FEDZONE Ed Zurndorfer

This is the second of three FEDZONE columns presenting guidance for family members of deceased annuitants (federal employees who retired and were receiving either a CSRS or FERS annuity at the time of their death) and the tasks that have to be performed in order for these surviving family members to receive survivor benefits. This second column discusses Social Security survivor benefits.

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Social Security Widow/Widower Survivor Benefits

The loss of any close relative involves time for grieving, particularly if the death was sudden. This is especially true when mourning the loss of a spouse. Rushing into any financial decisions may not result in positive outcomes. Widows/widowers are therefore advised to take their time to begin healing before taking on the complexities of financial planning as an unmarried individual.

However, determining whether Social Security survivor benefits are payable to family members (including widows, widowers, former spouses and children) should be at the top of the list, even when the grieving process is at its peak. Timely action can ensure that valuable income is paid as soon as possible.

A surviving spouse can collect up to 100 percent of their deceased spouse’s Social Security monthly retirement benefit if the surviving spouse has reached his or her full retirement age (FRA). A surviving spouse’s FRA ranges from age 65 to age 67, depending on the year the surviving spouse was born. The following table shows FRA according to the year of birth:

Table 1. FRA According to Year of Birth

Year of Birth Full Retirement Age






After 1959

66 years

66 years and 2 months

66 years and 4 months

66 years and 6 months

66 years and 8 months

66 years and 10 months

67 years

There are several caveats as to the amount of the deceased spouse’s Social Security benefit a surviving spouse can receive. For example, if the deceased spouse started to receive his or her retirement benefit before their full retirement age, Social Security cannot pay the full retirement age benefit based on their records. In general, if the individual who died was receiving a reduced monthly retirement benefit, then the surviving spouse’s benefit is based on that amount. The actual amount of the surviving spouse’s payment will differ according to circumstances. Table 2 shows the range (percentage) of the deceased spouse’s Social Security as a function of age and family circumstances.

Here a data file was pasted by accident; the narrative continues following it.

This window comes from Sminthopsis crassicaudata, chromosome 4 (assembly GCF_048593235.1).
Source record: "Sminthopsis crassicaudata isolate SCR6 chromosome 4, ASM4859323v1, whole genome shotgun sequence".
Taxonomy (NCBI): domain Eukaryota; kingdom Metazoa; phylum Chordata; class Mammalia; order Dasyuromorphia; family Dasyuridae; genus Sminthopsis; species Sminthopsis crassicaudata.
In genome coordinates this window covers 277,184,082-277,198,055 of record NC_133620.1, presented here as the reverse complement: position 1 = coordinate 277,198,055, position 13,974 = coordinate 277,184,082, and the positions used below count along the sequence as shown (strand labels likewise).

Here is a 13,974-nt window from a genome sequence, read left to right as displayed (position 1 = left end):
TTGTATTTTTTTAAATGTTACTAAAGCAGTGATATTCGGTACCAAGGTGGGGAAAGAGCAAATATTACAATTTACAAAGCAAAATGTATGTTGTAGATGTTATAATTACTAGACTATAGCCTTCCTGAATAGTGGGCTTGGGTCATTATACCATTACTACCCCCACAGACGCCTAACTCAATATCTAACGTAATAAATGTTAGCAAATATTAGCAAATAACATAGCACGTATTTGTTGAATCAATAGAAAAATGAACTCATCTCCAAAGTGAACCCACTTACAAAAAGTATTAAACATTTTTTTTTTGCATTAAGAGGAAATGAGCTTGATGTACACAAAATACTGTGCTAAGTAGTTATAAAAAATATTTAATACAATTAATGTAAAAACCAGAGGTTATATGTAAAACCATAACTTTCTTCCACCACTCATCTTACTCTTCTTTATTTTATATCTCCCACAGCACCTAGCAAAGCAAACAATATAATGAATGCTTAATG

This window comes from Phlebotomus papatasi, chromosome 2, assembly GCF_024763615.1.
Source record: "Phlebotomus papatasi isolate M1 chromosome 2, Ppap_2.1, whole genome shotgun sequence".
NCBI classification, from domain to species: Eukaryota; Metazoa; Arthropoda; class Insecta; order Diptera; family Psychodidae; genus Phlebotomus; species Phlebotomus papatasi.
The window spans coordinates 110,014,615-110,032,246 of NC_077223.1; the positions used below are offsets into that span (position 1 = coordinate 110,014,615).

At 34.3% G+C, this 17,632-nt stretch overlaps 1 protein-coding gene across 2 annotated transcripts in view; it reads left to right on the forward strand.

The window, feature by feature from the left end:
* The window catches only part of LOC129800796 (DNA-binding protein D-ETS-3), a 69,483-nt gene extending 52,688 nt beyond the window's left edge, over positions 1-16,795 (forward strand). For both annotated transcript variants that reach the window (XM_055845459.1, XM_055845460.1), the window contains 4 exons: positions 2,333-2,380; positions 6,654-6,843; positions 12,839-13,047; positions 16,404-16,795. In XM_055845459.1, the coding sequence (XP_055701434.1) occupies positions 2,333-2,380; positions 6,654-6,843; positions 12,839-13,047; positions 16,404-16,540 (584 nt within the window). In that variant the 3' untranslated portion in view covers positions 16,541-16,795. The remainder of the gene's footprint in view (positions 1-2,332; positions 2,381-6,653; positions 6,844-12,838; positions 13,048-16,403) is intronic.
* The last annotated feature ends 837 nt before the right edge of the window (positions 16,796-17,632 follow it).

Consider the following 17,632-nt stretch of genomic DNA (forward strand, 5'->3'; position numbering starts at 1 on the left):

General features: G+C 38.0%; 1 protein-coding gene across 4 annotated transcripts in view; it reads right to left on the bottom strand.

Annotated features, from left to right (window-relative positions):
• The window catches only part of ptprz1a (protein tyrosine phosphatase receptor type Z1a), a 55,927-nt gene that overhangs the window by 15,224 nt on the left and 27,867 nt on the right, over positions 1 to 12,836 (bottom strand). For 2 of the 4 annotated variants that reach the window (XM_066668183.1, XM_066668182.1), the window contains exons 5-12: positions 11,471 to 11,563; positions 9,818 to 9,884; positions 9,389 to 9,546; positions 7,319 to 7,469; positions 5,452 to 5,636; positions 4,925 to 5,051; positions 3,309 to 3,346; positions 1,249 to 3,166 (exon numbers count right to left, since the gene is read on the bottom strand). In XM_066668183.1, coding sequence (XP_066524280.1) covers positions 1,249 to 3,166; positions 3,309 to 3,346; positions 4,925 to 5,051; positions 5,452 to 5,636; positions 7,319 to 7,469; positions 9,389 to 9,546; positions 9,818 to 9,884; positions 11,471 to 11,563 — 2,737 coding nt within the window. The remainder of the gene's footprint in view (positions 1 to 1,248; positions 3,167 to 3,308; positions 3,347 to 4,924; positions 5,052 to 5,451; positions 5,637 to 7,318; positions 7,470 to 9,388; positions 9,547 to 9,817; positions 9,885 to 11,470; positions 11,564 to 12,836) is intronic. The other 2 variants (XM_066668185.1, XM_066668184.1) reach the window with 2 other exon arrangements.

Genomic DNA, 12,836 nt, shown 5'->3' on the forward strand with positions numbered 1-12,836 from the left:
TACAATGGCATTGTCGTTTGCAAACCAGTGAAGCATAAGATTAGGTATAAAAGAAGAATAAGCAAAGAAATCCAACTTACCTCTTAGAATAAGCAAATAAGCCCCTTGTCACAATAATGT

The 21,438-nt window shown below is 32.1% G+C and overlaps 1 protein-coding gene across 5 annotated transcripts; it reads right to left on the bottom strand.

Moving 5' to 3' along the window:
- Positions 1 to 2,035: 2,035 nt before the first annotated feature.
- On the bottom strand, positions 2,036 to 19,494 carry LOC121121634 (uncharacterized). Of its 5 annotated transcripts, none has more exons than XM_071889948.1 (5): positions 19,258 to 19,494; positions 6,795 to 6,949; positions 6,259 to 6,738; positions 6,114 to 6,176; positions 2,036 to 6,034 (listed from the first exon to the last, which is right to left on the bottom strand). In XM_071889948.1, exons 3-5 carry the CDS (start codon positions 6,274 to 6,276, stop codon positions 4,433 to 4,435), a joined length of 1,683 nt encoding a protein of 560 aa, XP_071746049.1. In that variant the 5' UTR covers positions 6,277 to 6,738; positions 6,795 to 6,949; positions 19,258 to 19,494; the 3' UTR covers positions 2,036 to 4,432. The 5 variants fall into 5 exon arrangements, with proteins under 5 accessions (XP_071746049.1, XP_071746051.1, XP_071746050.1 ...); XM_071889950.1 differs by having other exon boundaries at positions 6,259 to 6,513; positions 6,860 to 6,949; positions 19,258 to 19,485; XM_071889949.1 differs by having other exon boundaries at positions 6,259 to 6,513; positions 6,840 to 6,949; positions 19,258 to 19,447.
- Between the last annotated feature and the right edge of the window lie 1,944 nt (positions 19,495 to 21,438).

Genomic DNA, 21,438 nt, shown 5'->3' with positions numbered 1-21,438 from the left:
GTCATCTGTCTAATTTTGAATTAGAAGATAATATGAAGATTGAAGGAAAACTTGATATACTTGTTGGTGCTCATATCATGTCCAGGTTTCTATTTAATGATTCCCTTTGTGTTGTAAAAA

Table 2. Percentage of Deceased Spouse’s FRA Social Security Benefit as a Function of Age and Family Circumstances

Status of Widow/Widower Age Family Circumstances Percentage of Deceased Spouse’s FRA Social Security Benefit
Nondisabled FRA or older Single 100%
Nondisabled Age 60 to FRA Single 71.5 to 99%
Disabled Age 50 to 59 Single 71.5%
Nondisabled Any Age Caring for a child who is younger than age 16 75%
  1. There are other considerations that may affect a widow/widower’s Social Security benefits, including:
    • “Fully” insured or “currently” insured status. In order for eligible family members to receive a portion of the deceased’s Social Security benefits, the deceased had to be “fully” insured at the time of death. “Fully” insured means that at least 40 credits of Social Security must have been earned by the deceased at the time of death. However, the possibility may exist for benefits to be payable to a young individual’s surviving spouse. An individual is considered “currently” insured if the deceased individual earned at least six credits of Social Security during the 13-quarter period ending with the calendar year in which the individual died. In that scenario, benefits to surviving dependents of the deceased may be payable.
    • Effect of the Government Pension Offset (GPO). If an individual is receiving a government pension that was earned from employment not covered by Social Security (for example, a CSRS annuitant) the individual’s Social Security monthly benefit will be reduced, and sometimes eliminated by the GPO. 

       On the other hand, if an individual is receiving a CSRS survivor annuity benefit, then the CSRS survivor annuity benefit will not cause the GPO to reduce the Social Security widow/widower benefit.

    • Only one Social Security benefit. An individual will not receive both a Social Security survivor benefit check and his or her own Social Security check. The Social Security Administration in general will pay the higher of the two amounts.
    • Below FRA, working, and receiving a Social Security survivor benefit. If a surviving spouse is younger than his or her FRA and still working, his or her survivor benefit could be affected by Social Security’s earnings limit.